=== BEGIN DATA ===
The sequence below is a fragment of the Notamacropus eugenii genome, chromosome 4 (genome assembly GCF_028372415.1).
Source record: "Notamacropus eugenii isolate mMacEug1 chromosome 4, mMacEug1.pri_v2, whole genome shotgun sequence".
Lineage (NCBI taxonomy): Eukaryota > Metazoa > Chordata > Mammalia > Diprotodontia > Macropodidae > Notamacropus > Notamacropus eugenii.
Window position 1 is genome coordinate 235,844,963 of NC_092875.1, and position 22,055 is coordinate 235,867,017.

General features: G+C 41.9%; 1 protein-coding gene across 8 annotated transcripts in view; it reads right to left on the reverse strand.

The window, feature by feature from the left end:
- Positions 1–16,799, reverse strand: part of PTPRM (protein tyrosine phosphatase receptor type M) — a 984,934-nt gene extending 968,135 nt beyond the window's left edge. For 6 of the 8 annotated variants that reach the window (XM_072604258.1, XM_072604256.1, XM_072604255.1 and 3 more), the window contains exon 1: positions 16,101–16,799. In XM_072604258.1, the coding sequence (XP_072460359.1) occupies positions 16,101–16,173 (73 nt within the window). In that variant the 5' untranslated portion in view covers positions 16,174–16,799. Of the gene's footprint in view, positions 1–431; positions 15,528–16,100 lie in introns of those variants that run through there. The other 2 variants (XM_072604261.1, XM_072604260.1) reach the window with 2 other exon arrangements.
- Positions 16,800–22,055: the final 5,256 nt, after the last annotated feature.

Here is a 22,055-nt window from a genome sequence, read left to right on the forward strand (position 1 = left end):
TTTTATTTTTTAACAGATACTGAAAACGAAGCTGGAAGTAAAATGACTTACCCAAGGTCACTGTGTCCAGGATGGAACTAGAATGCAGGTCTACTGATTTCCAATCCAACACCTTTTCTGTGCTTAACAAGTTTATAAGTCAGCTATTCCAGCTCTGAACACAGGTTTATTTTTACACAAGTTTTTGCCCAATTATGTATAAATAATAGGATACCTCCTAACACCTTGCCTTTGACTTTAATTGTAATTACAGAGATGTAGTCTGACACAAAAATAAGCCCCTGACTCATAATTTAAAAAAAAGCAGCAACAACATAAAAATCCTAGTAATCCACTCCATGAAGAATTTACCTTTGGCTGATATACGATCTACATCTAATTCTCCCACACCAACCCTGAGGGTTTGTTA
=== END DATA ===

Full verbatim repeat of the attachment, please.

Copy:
The sequence below is a fragment of the Notamacropus eugenii genome, chromosome 4 (genome assembly GCF_028372415.1).
Source record: "Notamacropus eugenii isolate mMacEug1 chromosome 4, mMacEug1.pri_v2, whole genome shotgun sequence".
Lineage (NCBI taxonomy): Eukaryota > Metazoa > Chordata > Mammalia > Diprotodontia > Macropodidae > Notamacropus > Notamacropus eugenii.
Window position 1 is genome coordinate 235,844,963 of NC_092875.1, and position 22,055 is coordinate 235,867,017.

General features: G+C 41.9%; 1 protein-coding gene across 8 annotated transcripts in view; it reads right to left on the reverse strand.

The window, feature by feature from the left end:
- Positions 1–16,799, reverse strand: part of PTPRM (protein tyrosine phosphatase receptor type M) — a 984,934-nt gene extending 968,135 nt beyond the window's left edge. For 6 of the 8 annotated variants that reach the window (XM_072604258.1, XM_072604256.1, XM_072604255.1 and 3 more), the window contains exon 1: positions 16,101–16,799. In XM_072604258.1, the coding sequence (XP_072460359.1) occupies positions 16,101–16,173 (73 nt within the window). In that variant the 5' untranslated portion in view covers positions 16,174–16,799. Of the gene's footprint in view, positions 1–431; positions 15,528–16,100 lie in introns of those variants that run through there. The other 2 variants (XM_072604261.1, XM_072604260.1) reach the window with 2 other exon arrangements.
- Positions 16,800–22,055: the final 5,256 nt, after the last annotated feature.

Here is a 22,055-nt window from a genome sequence, read left to right on the forward strand (position 1 = left end):
TTTTATTTTTTAACAGATACTGAAAACGAAGCTGGAAGTAAAATGACTTACCCAAGGTCACTGTGTCCAGGATGGAACTAGAATGCAGGTCTACTGATTTCCAATCCAACACCTTTTCTGTGCTTAACAAGTTTATAAGTCAGCTATTCCAGCTCTGAACACAGGTTTATTTTTACACAAGTTTTTGCCCAATTATGTATAAATAATAGGATACCTCCTAACACCTTGCCTTTGACTTTAATTGTAATTACAGAGATGTAGTCTGACACAAAAATAAGCCCCTGACTCATAATTTAAAAAAAAGCAGCAACAACATAAAAATCCTAGTAATCCACTCCATGAAGAATTTACCTTTGGCTGATATACGATCTACATCTAATTCTCCCACACCAACCCTGAGGGTTTGTTA